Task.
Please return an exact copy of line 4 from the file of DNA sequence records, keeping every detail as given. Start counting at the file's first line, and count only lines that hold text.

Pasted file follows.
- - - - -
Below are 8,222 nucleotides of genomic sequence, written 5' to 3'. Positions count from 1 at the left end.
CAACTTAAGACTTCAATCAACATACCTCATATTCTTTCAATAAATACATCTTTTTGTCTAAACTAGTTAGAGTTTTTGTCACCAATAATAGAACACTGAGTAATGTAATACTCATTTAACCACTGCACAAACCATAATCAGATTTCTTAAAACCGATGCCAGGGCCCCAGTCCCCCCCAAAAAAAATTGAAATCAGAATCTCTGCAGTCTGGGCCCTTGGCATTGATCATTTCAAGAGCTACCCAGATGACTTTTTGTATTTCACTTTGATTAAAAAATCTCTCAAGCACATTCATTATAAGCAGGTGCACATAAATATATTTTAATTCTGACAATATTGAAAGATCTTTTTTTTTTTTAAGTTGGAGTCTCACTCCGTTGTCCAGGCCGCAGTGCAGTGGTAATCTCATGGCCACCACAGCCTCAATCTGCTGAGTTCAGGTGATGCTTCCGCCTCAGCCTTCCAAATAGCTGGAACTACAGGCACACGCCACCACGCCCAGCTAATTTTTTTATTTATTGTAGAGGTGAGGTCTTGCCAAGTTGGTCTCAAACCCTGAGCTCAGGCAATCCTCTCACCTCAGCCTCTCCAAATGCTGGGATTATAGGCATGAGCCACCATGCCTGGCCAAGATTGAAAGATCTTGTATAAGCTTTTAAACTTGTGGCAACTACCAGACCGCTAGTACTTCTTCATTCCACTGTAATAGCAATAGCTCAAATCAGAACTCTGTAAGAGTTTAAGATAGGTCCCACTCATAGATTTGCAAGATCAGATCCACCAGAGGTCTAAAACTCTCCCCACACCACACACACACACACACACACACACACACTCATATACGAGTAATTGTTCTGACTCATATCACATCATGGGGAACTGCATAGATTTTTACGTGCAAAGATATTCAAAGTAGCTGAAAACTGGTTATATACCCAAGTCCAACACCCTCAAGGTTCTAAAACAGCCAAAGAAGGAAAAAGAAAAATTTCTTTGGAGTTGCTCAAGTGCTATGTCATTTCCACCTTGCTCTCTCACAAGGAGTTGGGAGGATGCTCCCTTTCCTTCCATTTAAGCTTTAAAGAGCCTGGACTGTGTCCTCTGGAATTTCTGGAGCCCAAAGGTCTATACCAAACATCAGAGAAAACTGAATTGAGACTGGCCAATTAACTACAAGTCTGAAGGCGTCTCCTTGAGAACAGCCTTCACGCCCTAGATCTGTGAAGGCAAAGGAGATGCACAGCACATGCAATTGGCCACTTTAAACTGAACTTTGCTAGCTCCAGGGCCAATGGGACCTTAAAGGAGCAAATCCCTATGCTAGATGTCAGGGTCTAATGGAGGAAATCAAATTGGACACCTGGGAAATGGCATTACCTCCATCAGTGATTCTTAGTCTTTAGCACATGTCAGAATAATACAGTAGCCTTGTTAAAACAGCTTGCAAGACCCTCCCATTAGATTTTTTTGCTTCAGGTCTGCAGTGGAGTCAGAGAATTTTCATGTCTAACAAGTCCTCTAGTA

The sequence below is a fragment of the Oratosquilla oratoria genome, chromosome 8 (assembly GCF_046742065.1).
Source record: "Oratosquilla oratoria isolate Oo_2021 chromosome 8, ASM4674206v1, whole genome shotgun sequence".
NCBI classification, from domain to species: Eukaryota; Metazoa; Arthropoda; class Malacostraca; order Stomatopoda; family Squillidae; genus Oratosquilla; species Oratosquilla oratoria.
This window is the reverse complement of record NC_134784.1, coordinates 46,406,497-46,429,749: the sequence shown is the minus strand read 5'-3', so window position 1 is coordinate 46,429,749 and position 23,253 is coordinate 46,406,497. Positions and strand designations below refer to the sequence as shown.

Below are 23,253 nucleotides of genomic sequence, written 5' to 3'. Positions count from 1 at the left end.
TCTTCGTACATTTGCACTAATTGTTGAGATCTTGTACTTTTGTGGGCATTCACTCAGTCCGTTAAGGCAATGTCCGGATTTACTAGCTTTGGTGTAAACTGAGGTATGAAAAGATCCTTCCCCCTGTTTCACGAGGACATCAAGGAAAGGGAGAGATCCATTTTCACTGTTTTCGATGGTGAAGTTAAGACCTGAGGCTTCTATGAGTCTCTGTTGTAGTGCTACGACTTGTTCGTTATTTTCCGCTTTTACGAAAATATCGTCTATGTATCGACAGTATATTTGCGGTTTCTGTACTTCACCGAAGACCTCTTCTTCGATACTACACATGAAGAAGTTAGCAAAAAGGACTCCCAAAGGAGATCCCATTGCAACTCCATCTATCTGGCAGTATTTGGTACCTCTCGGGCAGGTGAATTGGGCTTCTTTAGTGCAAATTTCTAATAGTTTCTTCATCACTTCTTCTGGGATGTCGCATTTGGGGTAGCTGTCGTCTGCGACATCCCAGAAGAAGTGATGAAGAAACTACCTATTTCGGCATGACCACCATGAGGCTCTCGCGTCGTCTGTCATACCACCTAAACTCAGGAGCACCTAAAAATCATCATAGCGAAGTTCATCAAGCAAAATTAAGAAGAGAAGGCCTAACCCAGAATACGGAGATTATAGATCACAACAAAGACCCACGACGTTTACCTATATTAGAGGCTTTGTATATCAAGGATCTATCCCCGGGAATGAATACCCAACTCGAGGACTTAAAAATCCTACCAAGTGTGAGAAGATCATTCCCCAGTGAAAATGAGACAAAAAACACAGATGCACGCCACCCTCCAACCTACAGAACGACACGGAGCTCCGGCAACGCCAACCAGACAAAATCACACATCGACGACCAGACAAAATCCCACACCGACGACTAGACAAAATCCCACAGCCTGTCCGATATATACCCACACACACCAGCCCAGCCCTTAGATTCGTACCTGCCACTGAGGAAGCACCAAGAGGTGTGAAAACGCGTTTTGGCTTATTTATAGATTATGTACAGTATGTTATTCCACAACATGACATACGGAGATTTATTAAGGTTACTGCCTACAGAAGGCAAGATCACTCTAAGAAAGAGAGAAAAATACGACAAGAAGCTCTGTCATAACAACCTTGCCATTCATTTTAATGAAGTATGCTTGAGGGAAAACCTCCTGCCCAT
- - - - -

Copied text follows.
Source record: "Oratosquilla oratoria isolate Oo_2021 chromosome 8, ASM4674206v1, whole genome shotgun sequence".